By JOHN T. WARD
Attempting to address concerns over traffic safety, an engineer for a hotly debated Dunkin’ coffee shop proposed in Fair Haven has offered an idea he says will safeguard pedestrians.
Another traffic engineer, this one hired by the borough planning board, has also made some suggestions, redbankgreen has learned.
Two weeks after the most recent planning board session on the Dunkin’ proposal held June 18, traffic engineer Robert Freud (pronounced Frood) submitted a concept plan to answer critics who say the store would imperil pedestrians within the River Road strip mall.
The latest plan calls for expanding an existing traffic island in the parking lot to serve as a “pedestrian refuge,” Freud, of Dynamic Engineering Consultants in Lake Como, wrote in a July 3 letter to the board.
The island would connect to the sidewalk in front of the store via a striped crosswalk, with ramps to accommodate wheelchairs. The sidewalk would have a railing along its outer edge to force pedestrians into a designated opening.
Additionally, new yellow lane-striping near the site’s eastern driveway would “help define the transition from the two-way entrance to the northbound one-way drive aisle,” Freud wrote.
The planning board had been scheduled to take up Freud proposals, which have not previously been disclosed, on July 16. But that meeting was canceled over a lack of quorum. The hearing is scheduled to resume Tuesday, August 20, at the Knollwood School, where large crowds have been following the matter for several months.
The board is also expected to hear from Betsy Dolan, of Dolan & Dean Consulting Engineers, whom it hired to review the parking and traffic elements of the proposal.
In a July 12 letter to the board obtained by redbankgreen, Dolan commented on two concepts: Freud’s, and one drawn up by borough Engineer Rich Gardella.
Gardella suggested the elimination of the angled parking along the shopping center’s northern wall, creating space for a two-way drive aisle where there’s now a one-way, Dolan said. The plan would also change the remaining angled parking in the northern lot to perpendicular spots.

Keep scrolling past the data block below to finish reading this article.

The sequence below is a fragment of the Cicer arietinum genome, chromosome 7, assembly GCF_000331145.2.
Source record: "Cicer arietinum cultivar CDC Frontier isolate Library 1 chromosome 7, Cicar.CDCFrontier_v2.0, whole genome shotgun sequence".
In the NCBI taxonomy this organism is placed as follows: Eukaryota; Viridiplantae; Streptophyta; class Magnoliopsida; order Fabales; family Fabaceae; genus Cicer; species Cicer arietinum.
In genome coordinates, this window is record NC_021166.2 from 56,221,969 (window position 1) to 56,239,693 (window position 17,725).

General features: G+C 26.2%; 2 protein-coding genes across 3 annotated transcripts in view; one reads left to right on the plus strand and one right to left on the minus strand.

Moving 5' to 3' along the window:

The “only negative” to that plan is that it would create a tight turn for vehicles leaving the drive aisle via the western driveway intending to head east on River Road, Dolan wrote. The same would be true for an eastbound vehicle entering the site through the eastern driveway, she wrote.
Freud’s plan, Dolan noted, would allow up to three vehicles could queue to ext the site at the eastern driveway.
Among Dolan’s recommendations: make the eastern driveway a right-turn-only exit. She also says the railing proposed by Freud should extend to the stop sign at that driveway.
At the June 18 meeting, board members and residents voiced concerns about the impact of cars queuing up on-site as customers attempt to make a left turn onto westbound River Road. Dangers to kids enroute to the towns’ two schools on foot or bicycle were also cited.
But Dan Hughes, managing partner of the LLC that gave the center a $4 million makeover under a site plan approved by the board two years ago, said it was “ridiculous” to argue that the site cannot safely accommodate a Dunkin’ store.
“It can handle it without any problem,” he said, citing ample parking, multiple entrances and exits, and the varying times at which stores in the center would be busy.
The shop would be operated by Dominic Sequeira, of Lincroft, who with family members also owns Dunkin’ shops in Red Bank, Tinton Falls and Lincroft.